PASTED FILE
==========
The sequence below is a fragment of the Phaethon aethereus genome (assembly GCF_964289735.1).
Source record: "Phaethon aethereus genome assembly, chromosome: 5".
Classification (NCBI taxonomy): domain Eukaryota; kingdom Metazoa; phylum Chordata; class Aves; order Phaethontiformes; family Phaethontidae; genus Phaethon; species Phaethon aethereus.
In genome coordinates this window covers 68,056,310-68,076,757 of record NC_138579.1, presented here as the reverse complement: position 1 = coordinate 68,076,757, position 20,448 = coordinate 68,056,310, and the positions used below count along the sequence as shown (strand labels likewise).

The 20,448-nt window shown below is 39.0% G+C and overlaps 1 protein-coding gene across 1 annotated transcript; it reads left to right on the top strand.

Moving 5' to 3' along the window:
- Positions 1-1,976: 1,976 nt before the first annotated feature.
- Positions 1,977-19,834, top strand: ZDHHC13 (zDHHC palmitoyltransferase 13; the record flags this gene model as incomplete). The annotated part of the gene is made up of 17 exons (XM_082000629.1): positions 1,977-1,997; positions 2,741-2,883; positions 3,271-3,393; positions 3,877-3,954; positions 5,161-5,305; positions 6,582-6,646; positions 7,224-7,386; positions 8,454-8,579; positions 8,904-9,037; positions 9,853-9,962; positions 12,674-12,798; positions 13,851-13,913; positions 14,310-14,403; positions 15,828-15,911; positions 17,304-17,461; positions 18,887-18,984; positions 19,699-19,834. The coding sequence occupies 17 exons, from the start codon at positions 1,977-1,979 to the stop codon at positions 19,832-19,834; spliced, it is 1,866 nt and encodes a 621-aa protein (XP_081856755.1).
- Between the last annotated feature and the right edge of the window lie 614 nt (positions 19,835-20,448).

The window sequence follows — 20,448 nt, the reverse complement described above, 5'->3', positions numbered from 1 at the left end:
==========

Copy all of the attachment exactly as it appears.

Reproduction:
The sequence below is a fragment of the Phaethon aethereus genome (assembly GCF_964289735.1).
Source record: "Phaethon aethereus genome assembly, chromosome: 5".
Classification (NCBI taxonomy): domain Eukaryota; kingdom Metazoa; phylum Chordata; class Aves; order Phaethontiformes; family Phaethontidae; genus Phaethon; species Phaethon aethereus.
In genome coordinates this window covers 68,056,310-68,076,757 of record NC_138579.1, presented here as the reverse complement: position 1 = coordinate 68,076,757, position 20,448 = coordinate 68,056,310, and the positions used below count along the sequence as shown (strand labels likewise).

The 20,448-nt window shown below is 39.0% G+C and overlaps 1 protein-coding gene across 1 annotated transcript; it reads left to right on the top strand.

Moving 5' to 3' along the window:
- Positions 1-1,976: 1,976 nt before the first annotated feature.
- Positions 1,977-19,834, top strand: ZDHHC13 (zDHHC palmitoyltransferase 13; the record flags this gene model as incomplete). The annotated part of the gene is made up of 17 exons (XM_082000629.1): positions 1,977-1,997; positions 2,741-2,883; positions 3,271-3,393; positions 3,877-3,954; positions 5,161-5,305; positions 6,582-6,646; positions 7,224-7,386; positions 8,454-8,579; positions 8,904-9,037; positions 9,853-9,962; positions 12,674-12,798; positions 13,851-13,913; positions 14,310-14,403; positions 15,828-15,911; positions 17,304-17,461; positions 18,887-18,984; positions 19,699-19,834. The coding sequence occupies 17 exons, from the start codon at positions 1,977-1,979 to the stop codon at positions 19,832-19,834; spliced, it is 1,866 nt and encodes a 621-aa protein (XP_081856755.1).
- Between the last annotated feature and the right edge of the window lie 614 nt (positions 19,835-20,448).

The window sequence follows — 20,448 nt, the reverse complement described above, 5'->3', positions numbered from 1 at the left end: